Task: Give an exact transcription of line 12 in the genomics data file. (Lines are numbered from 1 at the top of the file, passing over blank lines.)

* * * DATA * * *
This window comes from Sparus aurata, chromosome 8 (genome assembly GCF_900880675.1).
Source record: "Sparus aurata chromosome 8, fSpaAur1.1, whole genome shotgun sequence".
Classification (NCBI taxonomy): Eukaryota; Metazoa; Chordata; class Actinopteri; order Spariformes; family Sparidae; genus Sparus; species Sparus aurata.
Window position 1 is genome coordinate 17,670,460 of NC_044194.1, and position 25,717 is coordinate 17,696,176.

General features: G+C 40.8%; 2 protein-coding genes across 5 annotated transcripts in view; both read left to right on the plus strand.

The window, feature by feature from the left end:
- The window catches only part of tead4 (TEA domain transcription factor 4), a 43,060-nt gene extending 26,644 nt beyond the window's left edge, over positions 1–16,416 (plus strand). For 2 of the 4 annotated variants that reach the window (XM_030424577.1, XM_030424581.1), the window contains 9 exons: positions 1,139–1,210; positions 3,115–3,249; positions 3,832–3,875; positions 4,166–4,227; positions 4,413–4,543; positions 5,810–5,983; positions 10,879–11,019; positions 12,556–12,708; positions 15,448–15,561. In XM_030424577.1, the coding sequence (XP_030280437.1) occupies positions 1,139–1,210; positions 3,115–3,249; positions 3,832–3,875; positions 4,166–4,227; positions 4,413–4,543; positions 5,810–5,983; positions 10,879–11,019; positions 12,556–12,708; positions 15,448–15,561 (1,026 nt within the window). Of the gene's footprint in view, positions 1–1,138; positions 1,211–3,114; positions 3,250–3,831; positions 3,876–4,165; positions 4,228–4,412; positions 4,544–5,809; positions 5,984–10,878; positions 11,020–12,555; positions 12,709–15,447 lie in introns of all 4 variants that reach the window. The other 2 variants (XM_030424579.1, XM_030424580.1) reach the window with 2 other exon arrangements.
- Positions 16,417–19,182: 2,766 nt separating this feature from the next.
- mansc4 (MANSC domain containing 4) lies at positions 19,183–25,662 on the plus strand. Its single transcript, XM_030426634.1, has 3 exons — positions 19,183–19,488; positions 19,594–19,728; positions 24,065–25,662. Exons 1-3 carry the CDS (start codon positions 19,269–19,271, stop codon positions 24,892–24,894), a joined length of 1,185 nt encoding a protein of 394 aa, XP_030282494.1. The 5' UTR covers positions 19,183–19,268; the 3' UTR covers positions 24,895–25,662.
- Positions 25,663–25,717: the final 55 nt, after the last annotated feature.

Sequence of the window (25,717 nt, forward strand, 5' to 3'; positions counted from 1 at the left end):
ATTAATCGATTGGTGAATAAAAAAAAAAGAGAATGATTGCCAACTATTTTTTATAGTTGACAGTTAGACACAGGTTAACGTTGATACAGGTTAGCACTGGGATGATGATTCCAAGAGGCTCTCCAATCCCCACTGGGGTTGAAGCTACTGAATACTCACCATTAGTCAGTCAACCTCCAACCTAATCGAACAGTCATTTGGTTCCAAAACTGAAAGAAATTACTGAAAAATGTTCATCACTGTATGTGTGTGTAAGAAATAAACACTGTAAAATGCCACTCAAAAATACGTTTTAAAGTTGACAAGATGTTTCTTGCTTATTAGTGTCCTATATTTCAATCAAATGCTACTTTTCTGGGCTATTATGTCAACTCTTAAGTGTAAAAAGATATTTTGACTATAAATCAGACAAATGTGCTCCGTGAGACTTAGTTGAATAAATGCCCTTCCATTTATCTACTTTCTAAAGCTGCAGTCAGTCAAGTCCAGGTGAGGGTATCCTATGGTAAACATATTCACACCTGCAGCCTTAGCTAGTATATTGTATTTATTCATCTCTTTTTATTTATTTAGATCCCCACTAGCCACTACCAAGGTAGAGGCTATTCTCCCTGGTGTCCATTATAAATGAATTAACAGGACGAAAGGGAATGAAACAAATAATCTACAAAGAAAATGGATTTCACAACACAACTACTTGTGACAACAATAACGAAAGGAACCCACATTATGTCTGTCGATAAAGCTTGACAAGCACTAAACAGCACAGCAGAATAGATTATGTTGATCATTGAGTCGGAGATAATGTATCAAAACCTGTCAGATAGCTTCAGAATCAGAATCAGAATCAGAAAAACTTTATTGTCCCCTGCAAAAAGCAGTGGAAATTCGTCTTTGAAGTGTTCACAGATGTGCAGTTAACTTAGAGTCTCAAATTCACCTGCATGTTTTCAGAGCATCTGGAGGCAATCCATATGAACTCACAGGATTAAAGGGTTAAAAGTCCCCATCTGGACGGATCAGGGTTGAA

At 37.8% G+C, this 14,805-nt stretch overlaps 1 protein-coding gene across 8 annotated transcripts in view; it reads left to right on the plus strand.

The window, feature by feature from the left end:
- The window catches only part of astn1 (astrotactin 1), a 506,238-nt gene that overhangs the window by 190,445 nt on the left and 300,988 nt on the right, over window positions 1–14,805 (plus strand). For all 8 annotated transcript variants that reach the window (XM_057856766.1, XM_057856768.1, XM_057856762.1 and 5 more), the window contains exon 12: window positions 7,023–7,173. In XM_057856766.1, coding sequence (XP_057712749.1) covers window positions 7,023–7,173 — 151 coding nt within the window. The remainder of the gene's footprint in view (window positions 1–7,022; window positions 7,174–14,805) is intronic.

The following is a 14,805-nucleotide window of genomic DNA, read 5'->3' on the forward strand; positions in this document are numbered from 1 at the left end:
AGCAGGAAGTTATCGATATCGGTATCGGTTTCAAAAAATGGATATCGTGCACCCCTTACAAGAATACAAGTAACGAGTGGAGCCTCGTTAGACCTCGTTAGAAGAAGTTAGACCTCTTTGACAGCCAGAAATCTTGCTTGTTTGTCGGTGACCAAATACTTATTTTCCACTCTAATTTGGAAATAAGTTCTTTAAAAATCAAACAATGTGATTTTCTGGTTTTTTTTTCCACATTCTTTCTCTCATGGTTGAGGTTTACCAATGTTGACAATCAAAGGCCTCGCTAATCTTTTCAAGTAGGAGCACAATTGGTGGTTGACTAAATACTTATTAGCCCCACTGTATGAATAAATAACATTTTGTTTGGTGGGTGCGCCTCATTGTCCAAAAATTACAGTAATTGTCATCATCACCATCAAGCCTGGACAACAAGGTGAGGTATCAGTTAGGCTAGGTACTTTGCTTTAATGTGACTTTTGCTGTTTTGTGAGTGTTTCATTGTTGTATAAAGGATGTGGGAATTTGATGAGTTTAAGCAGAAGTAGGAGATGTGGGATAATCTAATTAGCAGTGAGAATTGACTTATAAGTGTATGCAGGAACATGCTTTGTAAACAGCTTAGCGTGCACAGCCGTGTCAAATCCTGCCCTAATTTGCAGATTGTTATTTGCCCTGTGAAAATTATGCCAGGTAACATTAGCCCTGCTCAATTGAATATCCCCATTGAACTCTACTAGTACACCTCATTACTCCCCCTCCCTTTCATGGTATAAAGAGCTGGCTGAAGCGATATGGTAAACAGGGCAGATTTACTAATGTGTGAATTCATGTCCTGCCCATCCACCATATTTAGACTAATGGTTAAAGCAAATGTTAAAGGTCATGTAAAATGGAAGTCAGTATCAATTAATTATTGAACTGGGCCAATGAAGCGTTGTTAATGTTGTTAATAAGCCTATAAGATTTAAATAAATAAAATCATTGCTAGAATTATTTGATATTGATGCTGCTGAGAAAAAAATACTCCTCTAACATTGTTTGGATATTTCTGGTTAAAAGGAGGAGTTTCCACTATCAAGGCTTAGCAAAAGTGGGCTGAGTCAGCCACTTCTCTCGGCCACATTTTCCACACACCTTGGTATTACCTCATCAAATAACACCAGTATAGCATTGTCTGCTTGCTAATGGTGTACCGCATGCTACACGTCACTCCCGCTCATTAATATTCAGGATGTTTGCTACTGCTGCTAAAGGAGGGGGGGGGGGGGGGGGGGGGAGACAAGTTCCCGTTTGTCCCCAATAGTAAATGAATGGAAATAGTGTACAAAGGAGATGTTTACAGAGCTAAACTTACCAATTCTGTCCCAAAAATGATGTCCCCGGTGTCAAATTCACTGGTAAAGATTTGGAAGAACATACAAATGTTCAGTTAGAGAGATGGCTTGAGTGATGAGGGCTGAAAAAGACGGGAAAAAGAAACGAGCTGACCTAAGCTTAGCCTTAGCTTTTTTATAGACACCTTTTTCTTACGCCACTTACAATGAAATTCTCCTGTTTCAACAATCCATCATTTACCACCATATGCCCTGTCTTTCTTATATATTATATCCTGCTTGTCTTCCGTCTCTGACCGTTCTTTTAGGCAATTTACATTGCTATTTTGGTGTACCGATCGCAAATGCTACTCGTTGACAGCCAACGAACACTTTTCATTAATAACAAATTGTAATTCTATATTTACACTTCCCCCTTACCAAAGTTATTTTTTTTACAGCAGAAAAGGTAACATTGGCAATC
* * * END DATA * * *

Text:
ATTAATCGATTGGTGAATAAAAAAAAAAGAGAATGATTGCCAACTATTTTTTATAGTTGACAGTTAGACACAGGTTAACGTTGATACAGGTTAGCACTGGGATGATGATTCCAAGAGGCTCTCCAATCCCCACTGGGGTTGAAGCTACTGAATACTCACCATTAGTCAGTCAACCTCCAACCTAATCGAACAGTCATTTGGTTCCAAAACTGAAAGAAATTACTGAAAAATGTTCATCACTGTATGTGTGTGTAAGAAATAAACACTGTAAAATGCCACTCAAAAATACGTTTTAAAGTTGACAAGATGTTTCTTGCTTATTAGTGTCCTATATTTCAATCAAATGCTACTTTTCTGGGCTATTATGTCAACTCTTAAGTGTAAAAAGATATTTTGACTATAAATCAGACAAATGTGCTCCGTGAGACTTAGTTGAATAAATGCCCTTCCATTTATCTACTTTCTAAAGCTGCAGTCAGTCAAGTCCAGGTGAGGGTATCCTATGGTAAACATATTCACACCTGCAGCCTTAGCTAGTATATTGTATTTATTCATCTCTTTTTATTTATTTAGATCCCCACTAGCCACTACCAAGGTAGAGGCTATTCTCCCTGGTGTCCATTATAAATGAATTAACAGGACGAAAGGGAATGAAACAAATAATCTACAAAGAAAATGGATTTCACAACACAACTACTTGTGACAACAATAACGAAAGGAACCCACATTATGTCTGTCGATAAAGCTTGACAAGCACTAAACAGCACAGCAGAATAGATTATGTTGATCATTGAGTCGGAGATAATGTATCAAAACCTGTCAGATAGCTTCAGAATCAGAATCAGAATCAGAAAAACTTTATTGTCCCCTGCAAAAAGCAGTGGAAATTCGTCTTTGAAGTGTTCACAGATGTGCAGTTAACTTAGAGTCTCAAATTCACCTGCATGTTTTCAGAGCATCTGGAGGCAATCCATATGAACTCACAGGATTAAAGGGTTAAAAGTCCCCATCTGGACGGATCAGGGTTGAA